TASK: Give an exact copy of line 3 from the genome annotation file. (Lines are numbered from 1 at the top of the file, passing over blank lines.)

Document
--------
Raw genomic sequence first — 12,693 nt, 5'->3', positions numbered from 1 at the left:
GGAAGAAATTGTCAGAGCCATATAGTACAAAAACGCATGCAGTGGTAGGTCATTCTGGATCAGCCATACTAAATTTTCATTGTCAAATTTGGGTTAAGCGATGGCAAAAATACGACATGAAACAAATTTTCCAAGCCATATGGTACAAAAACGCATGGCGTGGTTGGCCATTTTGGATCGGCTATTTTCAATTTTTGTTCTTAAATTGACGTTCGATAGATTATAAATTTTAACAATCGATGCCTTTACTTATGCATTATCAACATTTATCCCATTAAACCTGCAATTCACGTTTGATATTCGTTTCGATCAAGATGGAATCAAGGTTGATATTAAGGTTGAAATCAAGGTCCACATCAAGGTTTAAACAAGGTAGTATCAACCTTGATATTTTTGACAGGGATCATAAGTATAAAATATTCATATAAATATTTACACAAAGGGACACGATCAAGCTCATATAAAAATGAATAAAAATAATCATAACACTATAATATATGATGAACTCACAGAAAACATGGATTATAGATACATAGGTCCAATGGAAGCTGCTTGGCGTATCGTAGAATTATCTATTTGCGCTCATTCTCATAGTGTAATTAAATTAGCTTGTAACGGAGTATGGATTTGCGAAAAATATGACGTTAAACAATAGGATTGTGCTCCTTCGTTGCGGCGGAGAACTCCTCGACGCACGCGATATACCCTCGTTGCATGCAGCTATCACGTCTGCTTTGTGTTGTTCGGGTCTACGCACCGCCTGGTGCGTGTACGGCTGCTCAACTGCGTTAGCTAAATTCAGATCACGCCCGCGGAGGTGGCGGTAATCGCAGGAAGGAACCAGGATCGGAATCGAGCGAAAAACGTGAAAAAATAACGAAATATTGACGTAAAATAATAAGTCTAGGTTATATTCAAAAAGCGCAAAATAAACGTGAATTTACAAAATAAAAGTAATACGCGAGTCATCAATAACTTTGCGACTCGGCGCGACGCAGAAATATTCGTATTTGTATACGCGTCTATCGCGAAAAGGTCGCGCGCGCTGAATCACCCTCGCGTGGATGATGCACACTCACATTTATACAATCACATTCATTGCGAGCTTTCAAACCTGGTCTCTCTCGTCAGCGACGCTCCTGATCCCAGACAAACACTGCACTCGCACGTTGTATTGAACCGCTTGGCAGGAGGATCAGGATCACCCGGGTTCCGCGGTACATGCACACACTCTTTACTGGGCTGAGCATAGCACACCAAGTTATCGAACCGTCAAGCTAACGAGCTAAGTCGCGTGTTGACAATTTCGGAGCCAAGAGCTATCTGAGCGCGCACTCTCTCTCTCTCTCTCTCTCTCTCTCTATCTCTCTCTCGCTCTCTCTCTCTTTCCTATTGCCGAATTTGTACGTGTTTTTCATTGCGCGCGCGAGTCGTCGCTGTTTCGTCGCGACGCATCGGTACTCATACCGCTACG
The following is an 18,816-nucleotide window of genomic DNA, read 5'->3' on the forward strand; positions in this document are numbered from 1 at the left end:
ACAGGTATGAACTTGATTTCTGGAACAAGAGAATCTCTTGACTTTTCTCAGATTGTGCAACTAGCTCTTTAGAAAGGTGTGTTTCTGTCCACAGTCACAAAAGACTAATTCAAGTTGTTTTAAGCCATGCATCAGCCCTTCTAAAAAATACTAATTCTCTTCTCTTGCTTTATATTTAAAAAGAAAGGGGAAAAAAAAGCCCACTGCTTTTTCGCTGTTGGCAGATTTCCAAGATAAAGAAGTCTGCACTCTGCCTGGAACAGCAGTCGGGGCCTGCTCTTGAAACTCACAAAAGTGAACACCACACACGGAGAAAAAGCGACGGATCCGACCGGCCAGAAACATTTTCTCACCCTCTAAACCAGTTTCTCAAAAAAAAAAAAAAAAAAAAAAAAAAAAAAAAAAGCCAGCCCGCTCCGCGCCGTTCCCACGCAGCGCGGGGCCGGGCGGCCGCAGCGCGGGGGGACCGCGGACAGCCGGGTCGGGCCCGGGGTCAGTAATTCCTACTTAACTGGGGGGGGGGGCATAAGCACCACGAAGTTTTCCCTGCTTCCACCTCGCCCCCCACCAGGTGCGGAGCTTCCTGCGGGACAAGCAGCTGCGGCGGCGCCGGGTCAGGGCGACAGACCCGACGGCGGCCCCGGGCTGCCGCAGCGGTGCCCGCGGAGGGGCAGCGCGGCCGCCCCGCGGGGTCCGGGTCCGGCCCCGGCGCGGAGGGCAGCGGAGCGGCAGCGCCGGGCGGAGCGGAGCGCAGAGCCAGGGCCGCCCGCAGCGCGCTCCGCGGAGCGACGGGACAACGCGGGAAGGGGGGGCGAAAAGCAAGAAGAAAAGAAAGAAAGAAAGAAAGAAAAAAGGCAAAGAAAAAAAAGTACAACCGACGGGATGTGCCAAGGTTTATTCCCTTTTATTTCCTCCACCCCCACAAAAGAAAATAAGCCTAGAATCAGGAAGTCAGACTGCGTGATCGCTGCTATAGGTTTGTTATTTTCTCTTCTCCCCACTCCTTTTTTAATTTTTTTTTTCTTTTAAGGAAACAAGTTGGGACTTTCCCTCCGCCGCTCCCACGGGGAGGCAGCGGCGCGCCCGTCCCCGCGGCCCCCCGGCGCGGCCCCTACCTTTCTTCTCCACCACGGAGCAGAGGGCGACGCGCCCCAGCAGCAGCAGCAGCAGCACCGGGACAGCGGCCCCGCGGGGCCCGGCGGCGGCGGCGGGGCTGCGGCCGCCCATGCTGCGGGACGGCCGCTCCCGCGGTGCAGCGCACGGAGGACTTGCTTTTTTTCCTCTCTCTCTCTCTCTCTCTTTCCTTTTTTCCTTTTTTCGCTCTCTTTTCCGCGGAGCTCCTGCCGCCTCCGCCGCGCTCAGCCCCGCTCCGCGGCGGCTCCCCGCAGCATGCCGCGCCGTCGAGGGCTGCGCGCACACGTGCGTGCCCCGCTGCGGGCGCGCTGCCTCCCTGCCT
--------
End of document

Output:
The following is an 18,816-nucleotide window of genomic DNA, read 5'->3' on the forward strand; positions in this document are numbered from 1 at the left end: